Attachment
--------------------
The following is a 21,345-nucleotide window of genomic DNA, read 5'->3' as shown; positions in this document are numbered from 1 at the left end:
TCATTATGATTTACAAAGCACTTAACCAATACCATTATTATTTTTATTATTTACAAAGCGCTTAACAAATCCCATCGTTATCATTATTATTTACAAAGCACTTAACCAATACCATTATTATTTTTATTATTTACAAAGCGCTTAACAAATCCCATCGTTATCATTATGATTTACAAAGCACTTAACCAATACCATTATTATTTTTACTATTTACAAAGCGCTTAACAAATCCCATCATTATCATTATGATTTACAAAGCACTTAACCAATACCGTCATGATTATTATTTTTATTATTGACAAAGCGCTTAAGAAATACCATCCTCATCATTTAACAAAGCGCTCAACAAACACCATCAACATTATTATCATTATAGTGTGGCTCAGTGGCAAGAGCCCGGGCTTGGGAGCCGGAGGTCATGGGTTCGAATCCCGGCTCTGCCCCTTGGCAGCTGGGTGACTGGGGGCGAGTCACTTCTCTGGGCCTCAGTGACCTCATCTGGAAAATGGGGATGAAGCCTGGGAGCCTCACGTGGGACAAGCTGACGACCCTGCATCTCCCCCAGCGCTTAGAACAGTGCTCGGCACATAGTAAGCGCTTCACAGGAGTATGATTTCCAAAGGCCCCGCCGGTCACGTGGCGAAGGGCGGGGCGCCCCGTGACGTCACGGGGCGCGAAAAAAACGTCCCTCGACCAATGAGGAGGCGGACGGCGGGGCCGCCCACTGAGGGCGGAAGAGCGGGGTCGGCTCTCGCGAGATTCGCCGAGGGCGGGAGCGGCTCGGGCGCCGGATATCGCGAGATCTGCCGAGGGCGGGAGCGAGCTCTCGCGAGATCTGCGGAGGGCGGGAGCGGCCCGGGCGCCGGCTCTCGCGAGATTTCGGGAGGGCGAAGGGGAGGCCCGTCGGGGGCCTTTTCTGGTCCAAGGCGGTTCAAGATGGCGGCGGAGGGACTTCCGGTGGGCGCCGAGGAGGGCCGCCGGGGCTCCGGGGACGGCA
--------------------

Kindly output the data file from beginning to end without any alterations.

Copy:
The following is a 21,345-nucleotide window of genomic DNA, read 5'->3' as shown; positions in this document are numbered from 1 at the left end:
TCATTATGATTTACAAAGCACTTAACCAATACCATTATTATTTTTATTATTTACAAAGCGCTTAACAAATCCCATCGTTATCATTATTATTTACAAAGCACTTAACCAATACCATTATTATTTTTATTATTTACAAAGCGCTTAACAAATCCCATCGTTATCATTATGATTTACAAAGCACTTAACCAATACCATTATTATTTTTACTATTTACAAAGCGCTTAACAAATCCCATCATTATCATTATGATTTACAAAGCACTTAACCAATACCGTCATGATTATTATTTTTATTATTGACAAAGCGCTTAAGAAATACCATCCTCATCATTTAACAAAGCGCTCAACAAACACCATCAACATTATTATCATTATAGTGTGGCTCAGTGGCAAGAGCCCGGGCTTGGGAGCCGGAGGTCATGGGTTCGAATCCCGGCTCTGCCCCTTGGCAGCTGGGTGACTGGGGGCGAGTCACTTCTCTGGGCCTCAGTGACCTCATCTGGAAAATGGGGATGAAGCCTGGGAGCCTCACGTGGGACAAGCTGACGACCCTGCATCTCCCCCAGCGCTTAGAACAGTGCTCGGCACATAGTAAGCGCTTCACAGGAGTATGATTTCCAAAGGCCCCGCCGGTCACGTGGCGAAGGGCGGGGCGCCCCGTGACGTCACGGGGCGCGAAAAAAACGTCCCTCGACCAATGAGGAGGCGGACGGCGGGGCCGCCCACTGAGGGCGGAAGAGCGGGGTCGGCTCTCGCGAGATTCGCCGAGGGCGGGAGCGGCTCGGGCGCCGGATATCGCGAGATCTGCCGAGGGCGGGAGCGAGCTCTCGCGAGATCTGCGGAGGGCGGGAGCGGCCCGGGCGCCGGCTCTCGCGAGATTTCGGGAGGGCGAAGGGGAGGCCCGTCGGGGGCCTTTTCTGGTCCAAGGCGGTTCAAGATGGCGGCGGAGGGACTTCCGGTGGGCGCCGAGGAGGGCCGCCGGGGCTCCGGGGACGGCA